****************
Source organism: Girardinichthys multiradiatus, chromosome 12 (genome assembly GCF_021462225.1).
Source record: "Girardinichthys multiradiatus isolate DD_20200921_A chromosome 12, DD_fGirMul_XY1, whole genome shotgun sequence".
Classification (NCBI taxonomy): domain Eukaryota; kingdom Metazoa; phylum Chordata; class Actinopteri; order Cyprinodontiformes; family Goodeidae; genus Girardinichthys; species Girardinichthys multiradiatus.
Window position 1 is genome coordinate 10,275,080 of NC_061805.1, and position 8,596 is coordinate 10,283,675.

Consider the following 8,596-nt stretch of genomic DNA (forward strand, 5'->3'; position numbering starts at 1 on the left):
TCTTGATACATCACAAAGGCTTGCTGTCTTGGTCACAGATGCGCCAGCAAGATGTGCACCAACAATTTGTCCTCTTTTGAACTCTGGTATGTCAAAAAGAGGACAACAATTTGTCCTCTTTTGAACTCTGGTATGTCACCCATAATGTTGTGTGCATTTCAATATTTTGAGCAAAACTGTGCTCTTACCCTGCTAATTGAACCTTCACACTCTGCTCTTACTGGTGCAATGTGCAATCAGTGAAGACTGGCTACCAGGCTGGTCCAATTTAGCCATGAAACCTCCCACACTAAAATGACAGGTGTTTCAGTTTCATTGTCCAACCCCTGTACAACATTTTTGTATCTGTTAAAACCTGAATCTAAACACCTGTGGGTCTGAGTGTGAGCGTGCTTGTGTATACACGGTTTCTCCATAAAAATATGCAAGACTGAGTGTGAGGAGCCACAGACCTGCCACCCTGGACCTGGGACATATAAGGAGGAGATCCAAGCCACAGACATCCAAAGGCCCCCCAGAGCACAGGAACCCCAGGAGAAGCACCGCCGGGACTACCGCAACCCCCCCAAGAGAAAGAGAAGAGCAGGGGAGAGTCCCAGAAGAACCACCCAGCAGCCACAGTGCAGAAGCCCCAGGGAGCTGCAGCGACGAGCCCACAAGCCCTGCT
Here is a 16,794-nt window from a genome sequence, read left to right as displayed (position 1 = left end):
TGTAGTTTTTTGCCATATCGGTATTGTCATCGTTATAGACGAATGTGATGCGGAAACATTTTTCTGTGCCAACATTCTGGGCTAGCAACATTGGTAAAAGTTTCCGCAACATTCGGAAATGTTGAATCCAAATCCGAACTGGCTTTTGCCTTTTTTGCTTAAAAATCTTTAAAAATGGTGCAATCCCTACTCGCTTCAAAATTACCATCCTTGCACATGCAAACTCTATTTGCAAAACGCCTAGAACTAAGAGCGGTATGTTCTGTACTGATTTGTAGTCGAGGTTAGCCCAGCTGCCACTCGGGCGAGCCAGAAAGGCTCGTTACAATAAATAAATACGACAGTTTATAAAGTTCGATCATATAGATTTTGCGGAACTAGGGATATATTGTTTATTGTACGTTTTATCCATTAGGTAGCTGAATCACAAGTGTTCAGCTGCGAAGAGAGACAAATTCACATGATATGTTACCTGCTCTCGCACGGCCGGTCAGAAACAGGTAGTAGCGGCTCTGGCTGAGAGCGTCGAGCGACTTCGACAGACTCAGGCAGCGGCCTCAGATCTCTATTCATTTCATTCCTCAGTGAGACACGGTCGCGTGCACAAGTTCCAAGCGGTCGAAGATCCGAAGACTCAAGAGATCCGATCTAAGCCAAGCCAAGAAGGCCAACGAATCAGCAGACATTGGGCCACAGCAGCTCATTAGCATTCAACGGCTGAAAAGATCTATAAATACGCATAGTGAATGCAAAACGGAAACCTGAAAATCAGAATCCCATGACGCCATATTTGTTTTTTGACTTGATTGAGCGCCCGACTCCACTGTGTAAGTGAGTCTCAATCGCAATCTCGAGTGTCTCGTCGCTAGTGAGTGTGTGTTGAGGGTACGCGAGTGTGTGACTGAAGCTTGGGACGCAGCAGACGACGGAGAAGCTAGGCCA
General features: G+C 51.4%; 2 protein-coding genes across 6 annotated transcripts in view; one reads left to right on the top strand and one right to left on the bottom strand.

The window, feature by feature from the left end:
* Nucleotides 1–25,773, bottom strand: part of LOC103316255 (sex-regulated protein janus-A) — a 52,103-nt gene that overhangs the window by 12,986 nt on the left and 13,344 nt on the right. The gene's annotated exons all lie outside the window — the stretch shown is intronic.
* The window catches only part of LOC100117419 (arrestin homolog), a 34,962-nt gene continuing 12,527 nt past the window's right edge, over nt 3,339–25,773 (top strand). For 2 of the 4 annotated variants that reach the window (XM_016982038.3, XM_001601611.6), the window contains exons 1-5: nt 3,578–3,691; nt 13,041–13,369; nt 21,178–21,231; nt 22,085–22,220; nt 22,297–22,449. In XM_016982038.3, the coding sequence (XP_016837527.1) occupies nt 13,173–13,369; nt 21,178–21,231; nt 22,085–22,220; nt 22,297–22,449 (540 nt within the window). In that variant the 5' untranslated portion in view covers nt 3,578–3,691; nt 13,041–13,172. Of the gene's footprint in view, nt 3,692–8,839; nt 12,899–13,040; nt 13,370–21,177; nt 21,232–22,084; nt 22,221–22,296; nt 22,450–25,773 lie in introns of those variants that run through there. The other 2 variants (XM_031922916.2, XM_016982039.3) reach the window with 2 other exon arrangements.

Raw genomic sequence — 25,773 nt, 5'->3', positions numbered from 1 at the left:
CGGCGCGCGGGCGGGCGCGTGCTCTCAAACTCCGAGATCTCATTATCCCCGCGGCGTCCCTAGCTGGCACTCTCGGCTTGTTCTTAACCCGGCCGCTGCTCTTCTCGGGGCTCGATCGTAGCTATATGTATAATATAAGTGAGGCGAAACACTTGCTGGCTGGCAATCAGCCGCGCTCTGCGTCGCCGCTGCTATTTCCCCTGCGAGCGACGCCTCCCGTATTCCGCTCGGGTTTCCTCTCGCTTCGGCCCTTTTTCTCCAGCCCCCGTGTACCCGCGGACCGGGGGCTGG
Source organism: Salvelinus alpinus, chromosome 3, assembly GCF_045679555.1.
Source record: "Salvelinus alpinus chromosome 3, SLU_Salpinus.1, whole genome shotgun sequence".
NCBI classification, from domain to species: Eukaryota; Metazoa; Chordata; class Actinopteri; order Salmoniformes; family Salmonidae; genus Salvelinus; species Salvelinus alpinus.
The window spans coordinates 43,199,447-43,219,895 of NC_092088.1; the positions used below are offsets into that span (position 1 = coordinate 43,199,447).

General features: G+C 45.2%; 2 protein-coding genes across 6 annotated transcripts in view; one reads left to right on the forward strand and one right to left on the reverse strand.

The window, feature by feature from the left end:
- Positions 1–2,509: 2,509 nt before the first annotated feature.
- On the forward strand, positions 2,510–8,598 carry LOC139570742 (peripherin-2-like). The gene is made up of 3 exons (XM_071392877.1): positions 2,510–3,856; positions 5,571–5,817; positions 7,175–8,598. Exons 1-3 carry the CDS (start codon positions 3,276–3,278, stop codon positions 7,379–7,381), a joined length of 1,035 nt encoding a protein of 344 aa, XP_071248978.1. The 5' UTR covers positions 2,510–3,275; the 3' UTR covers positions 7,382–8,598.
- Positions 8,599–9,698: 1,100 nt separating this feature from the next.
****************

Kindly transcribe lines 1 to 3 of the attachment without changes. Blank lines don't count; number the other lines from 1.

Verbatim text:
Source organism: Girardinichthys multiradiatus, chromosome 12 (genome assembly GCF_021462225.1).
Source record: "Girardinichthys multiradiatus isolate DD_20200921_A chromosome 12, DD_fGirMul_XY1, whole genome shotgun sequence".
Classification (NCBI taxonomy): domain Eukaryota; kingdom Metazoa; phylum Chordata; class Actinopteri; order Cyprinodontiformes; family Goodeidae; genus Girardinichthys; species Girardinichthys multiradiatus.